The thefts were uncovered after the pensioner tried to use a bank card but it was declined.
While Judge Alistair Devlin handed a ten month prison sentence to Catherine Morgan at Antrim Crown Court, he told the 54-year-old fraudster it was “not without some hesitation” he was suspending the sentence for three years.
Outlining how Margaret Milliken had been “kind enough” to give Morgan as job as a house keeper and a carer, “she might have expected loyalty and fidelity but instead, you continually exploited the trust and confidence this this elderly and vulnerable lady had placed in you which simply emphasises the mean and appalling nature of this offending.”
“These offences,” declared the judge, “were on possible because of a gross breach of trust on your part.”
Morgan, from Altananam Park in Ballycastle, had entered guilty pleas to 13 counts of fraud by false representation, committed over a two month period between 19 March and 22 May 2018, by using the First Trust Bank card which belonged to Mrs Milliken.
Prosecuting counsel Suzanne Gallagher outlined how the thefts against Mrs Milliken, who sadly passed away last August aged 89, were uncovered in May 2018 when the pensioner tried to use a bank card but it was declined.
When her friend contacted the bank of her behalf, he “found out that Margaret’s account had approximately 40 fraudulent cash withdrawals at £500 or less per transaction, totalling approximately £18,000,” said Ms Gallagher.
Police enquiries established the card had been used at various ATMs in the coastal town with CCTV establishing that Morgan was responsible for the withdrawals.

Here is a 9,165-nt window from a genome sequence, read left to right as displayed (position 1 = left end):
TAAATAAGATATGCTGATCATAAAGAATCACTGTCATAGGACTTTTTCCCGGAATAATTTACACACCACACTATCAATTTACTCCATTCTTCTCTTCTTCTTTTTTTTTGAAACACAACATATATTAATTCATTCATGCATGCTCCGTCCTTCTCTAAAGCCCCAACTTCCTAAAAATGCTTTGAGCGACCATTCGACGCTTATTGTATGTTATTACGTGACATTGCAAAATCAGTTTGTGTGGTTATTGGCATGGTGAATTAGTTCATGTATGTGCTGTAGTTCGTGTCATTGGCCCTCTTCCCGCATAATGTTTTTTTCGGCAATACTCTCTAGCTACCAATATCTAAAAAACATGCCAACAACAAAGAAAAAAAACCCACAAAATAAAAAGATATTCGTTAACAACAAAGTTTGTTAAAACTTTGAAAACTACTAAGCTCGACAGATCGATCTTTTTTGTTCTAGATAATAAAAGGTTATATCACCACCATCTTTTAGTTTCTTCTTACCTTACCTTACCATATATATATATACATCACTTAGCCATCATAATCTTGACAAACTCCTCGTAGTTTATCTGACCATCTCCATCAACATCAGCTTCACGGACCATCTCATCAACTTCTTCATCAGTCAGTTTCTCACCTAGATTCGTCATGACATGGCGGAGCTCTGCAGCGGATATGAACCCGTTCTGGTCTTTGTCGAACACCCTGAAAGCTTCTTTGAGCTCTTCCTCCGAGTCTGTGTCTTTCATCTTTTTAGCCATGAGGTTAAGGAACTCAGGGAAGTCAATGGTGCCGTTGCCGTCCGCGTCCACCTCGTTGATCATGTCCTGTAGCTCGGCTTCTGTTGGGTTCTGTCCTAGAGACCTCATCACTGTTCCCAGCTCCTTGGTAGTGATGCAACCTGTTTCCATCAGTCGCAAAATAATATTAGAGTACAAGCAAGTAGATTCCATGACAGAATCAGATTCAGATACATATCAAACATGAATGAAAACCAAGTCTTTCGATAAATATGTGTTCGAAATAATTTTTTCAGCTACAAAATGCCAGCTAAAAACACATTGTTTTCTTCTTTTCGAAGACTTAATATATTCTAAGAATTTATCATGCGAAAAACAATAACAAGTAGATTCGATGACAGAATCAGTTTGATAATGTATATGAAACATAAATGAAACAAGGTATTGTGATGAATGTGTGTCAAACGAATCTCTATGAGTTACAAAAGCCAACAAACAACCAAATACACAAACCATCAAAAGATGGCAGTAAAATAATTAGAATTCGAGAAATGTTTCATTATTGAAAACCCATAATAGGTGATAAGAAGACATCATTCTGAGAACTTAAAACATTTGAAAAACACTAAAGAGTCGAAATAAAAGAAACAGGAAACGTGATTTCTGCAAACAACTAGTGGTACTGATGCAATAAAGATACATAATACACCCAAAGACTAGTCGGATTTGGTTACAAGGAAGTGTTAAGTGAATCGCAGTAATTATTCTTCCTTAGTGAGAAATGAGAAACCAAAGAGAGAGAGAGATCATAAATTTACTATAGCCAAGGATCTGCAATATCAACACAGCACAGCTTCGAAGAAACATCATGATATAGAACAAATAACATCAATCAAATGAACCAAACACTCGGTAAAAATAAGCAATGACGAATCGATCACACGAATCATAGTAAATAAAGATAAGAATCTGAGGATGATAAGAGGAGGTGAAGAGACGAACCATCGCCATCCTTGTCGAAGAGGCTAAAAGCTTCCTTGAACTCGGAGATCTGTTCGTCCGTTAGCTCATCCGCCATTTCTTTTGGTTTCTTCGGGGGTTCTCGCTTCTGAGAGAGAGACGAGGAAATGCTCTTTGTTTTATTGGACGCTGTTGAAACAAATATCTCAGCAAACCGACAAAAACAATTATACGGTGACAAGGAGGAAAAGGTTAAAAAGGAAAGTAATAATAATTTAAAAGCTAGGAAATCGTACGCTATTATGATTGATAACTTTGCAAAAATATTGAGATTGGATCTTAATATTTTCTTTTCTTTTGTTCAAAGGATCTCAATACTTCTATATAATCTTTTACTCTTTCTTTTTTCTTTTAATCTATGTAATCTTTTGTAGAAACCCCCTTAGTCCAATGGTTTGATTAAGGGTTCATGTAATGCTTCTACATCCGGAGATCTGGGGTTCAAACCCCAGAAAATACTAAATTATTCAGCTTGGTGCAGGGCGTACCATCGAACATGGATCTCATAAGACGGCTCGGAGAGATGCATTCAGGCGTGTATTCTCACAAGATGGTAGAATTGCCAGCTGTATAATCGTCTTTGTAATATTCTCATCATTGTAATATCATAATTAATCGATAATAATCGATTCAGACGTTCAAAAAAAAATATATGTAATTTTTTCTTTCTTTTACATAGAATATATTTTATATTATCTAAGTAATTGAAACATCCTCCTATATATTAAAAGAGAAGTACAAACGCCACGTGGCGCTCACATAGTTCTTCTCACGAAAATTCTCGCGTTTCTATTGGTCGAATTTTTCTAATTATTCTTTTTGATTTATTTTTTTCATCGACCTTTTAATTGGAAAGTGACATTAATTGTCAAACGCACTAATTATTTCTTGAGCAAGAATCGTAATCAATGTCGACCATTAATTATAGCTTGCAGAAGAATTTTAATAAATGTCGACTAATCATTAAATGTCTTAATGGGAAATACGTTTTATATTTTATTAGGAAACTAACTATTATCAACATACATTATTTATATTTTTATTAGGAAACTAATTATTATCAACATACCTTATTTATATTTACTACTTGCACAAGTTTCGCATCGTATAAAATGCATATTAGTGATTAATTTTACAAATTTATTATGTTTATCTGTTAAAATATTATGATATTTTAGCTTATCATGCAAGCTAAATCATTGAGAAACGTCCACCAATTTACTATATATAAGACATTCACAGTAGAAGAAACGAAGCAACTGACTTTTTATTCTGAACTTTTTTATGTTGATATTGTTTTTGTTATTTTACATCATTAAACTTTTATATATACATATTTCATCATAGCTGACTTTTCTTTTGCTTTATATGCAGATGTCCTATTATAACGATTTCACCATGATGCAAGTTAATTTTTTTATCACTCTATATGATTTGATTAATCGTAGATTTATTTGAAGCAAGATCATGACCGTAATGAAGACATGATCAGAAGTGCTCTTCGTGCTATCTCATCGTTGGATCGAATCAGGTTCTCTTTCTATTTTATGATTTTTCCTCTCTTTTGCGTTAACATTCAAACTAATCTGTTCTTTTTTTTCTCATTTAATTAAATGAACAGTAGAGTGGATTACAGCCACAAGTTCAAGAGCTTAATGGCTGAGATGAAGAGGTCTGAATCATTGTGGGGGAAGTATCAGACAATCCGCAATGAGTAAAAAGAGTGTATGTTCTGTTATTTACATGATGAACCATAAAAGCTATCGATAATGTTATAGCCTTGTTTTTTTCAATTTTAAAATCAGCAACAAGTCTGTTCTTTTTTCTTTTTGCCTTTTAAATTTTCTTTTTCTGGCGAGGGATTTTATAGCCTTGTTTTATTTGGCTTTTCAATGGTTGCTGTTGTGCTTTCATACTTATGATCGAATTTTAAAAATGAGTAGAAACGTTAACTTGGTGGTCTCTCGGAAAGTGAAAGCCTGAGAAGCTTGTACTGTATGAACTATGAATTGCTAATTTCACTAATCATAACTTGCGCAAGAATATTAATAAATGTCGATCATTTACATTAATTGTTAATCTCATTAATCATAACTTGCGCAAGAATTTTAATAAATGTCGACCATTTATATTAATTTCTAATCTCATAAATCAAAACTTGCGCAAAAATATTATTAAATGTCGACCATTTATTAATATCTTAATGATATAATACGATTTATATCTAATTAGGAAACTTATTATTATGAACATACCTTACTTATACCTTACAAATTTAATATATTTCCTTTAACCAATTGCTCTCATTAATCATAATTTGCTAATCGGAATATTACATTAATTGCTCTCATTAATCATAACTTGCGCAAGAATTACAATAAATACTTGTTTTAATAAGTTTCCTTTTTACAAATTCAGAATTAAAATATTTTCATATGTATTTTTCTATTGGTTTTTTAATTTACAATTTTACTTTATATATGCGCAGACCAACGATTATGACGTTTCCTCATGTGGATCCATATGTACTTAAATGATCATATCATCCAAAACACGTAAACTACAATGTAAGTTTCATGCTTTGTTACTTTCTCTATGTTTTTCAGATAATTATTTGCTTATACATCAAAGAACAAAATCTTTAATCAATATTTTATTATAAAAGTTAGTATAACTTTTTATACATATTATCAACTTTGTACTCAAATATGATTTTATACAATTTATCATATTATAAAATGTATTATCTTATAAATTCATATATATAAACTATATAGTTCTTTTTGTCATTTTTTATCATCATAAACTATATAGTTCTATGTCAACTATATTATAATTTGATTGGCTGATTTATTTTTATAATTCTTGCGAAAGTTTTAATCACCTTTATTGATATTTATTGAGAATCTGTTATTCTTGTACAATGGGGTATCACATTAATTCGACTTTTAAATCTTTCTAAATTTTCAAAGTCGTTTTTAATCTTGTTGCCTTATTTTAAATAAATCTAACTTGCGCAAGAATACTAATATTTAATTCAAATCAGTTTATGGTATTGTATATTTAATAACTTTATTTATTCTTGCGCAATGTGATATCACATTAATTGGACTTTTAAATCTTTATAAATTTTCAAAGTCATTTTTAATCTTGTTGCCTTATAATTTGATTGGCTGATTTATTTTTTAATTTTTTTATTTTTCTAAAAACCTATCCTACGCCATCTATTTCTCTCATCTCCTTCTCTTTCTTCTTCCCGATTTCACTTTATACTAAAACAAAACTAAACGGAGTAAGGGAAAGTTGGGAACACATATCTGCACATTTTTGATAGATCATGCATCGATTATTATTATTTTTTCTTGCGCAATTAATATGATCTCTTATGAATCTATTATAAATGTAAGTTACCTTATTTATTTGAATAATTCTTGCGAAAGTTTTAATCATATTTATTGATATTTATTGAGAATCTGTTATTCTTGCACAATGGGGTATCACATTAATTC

The barrister told the court how cops were issued a warrant to search the fraudster’s home and they found almost £10,000 stashed in a coffee tin and in the thief’s bedroom.
If that wasn’t evidence enough, “a First Trust bank card in the name of M.MILLIKEN was seized from a black purse belonging to Catherine Marie Morgan in a kitchen cupboard in the address.”
Arrested and interviewed Morgan gave a prepared statement where she admitted the thefts and claimed “I am truly sorry to Margaret for all the harm that I have caused her.”
“I cannot offer any reasonable or justifiable explanation to try and explain why I done what I have done other than to say I am very unwell at present. I deeply regret my actions and I will attempt to repay all the money I have taken, back to Margaret,” claimed Morgan.
Ms Gallagher submitted there were numerous aggravating features to the nasty offences including the abuse of position of trust, the offending occurred over a period of two and a half months so was not a one-off or spontaneous action and Morgan has previous offences in the 90s for obtaining property by deception.
“It’s clear that these offences are unquestionably mean,” defence counsel Patrick Taylor conceded at the outset of his plea in mitigation, adding that Morgan is “terrified at the prospect of a custodial sentence.”
While he agreed there were aggravating features, “she accepted her guilt at the earliest opportunity and had expressed remorse,” said the barrister.
However Judge Devlin said there was “limited victim empathy” and he was scathing in his criticism of Morgan as she had “exploited the victim’s trust in you” and it was only because of her position of trust that she had been able to steal the pensioner’s bank card and PIN code.
He revealed that in the week before she was arrested, Morgan had paid daily visits to ATMs, lifting the maximum each time so in the space of just a week, she stole £3,500.
“On each of those occasions you had a renewed opportunity to think of the nature and the consequences of what you were doing but sadly, you nevertheless proceeded regardless, paying no heed to the likely distress to be caused to your employer,” Judge Devlin told her.
He said that according to probation reports “your offending was prompted by little more than envy and covetousness, that she would be able to buy whatever she wanted whereas you could not…and out of a desire for financial gain.”